The Micronesian Megapode, a species of ground nesting bird, is listed as Endangered by the IUCN and the population in Palau is in decline. Megapodes are known for using alternate sources of heat for incubating their eggs as opposed to body heat. The subspecies in Palau (M. l. senex) builds mounds they fill with vegetative matter, using the heat generated by its decomposition for incubation. They almost exclusively situate these mounds in beach strand cover just above the high tide line on limestone islands low lying atolls throughout the archipelago. Our study site is the UNESCO World Heritage Listed Rock Islands Southern Lagoon Conservation Area, which is known to support the largest population of megapodes in Palau. A projected sea level rise of over a meter within the current century would have devastating consequences for M. l. senex throughout the archipelago. Breeding productivity of the subspecies is also possibly threatened by heavy tourist pressure and large populations of introduced rats in the Rock Islands.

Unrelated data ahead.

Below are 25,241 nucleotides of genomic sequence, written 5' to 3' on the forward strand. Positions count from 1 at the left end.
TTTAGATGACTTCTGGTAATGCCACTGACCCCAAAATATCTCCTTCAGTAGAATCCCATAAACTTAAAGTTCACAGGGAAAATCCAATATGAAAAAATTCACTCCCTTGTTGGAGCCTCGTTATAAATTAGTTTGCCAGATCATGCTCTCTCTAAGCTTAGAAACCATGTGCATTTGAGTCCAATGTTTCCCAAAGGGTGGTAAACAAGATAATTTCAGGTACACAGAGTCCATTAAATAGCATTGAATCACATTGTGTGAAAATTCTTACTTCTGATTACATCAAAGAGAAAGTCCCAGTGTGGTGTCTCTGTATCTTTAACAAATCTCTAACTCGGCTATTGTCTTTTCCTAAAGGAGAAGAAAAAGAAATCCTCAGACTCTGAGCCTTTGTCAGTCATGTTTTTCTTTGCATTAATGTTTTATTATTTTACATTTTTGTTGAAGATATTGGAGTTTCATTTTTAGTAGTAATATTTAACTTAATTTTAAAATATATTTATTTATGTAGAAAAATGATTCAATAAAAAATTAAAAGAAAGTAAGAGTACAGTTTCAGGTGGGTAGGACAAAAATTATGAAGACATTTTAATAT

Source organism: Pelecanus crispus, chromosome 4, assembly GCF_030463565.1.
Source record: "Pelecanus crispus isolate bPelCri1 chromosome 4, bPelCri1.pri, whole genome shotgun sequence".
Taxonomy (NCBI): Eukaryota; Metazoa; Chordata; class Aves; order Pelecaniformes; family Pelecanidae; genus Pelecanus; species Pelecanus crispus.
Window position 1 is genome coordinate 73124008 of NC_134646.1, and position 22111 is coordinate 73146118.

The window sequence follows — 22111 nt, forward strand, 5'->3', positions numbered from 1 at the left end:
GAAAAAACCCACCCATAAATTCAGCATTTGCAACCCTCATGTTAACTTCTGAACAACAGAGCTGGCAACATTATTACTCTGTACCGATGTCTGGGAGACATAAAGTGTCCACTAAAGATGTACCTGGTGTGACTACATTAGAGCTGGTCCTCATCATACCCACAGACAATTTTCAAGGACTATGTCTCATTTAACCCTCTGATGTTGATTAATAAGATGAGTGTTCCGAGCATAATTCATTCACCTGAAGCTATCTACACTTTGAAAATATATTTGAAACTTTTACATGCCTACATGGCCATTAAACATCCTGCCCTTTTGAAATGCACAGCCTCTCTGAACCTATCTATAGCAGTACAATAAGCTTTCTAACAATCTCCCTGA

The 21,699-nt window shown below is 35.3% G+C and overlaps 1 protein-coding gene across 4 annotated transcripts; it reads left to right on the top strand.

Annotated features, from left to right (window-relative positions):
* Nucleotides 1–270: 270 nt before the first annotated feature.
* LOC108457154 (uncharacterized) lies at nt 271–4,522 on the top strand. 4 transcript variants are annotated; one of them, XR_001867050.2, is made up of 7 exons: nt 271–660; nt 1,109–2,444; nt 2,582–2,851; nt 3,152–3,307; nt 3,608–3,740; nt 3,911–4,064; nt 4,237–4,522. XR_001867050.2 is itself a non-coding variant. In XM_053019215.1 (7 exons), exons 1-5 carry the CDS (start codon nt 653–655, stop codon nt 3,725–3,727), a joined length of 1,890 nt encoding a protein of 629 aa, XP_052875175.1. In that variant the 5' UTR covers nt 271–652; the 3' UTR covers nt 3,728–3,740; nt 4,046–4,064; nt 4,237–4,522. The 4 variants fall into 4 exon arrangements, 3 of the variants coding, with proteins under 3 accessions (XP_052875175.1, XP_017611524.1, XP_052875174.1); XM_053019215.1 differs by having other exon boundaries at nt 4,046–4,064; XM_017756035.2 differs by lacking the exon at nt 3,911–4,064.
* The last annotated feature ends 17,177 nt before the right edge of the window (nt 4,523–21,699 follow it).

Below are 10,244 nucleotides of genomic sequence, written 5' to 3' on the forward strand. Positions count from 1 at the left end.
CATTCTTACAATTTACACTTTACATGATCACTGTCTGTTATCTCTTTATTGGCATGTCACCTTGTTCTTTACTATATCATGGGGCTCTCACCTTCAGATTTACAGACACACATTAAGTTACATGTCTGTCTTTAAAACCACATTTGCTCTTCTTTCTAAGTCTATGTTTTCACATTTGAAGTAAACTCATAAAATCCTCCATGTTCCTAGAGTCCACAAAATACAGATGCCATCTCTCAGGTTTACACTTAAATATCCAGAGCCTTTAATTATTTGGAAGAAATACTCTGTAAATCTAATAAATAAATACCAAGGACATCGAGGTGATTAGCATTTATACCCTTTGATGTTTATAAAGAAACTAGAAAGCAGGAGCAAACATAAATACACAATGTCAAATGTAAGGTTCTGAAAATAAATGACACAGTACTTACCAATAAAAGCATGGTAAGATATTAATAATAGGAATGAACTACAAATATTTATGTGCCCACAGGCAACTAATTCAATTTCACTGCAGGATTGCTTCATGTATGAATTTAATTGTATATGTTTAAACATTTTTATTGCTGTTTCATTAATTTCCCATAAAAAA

Our work serves as the first detailed study of the Micronesian Megapode in Palau and the first assessment of existing and future threats to it. This subspecies will serve as a model for the investigation of the effect of sea level rise and additive stressors on other ground nesting landbirds throughout Oceania. The primary objectives of this project are:
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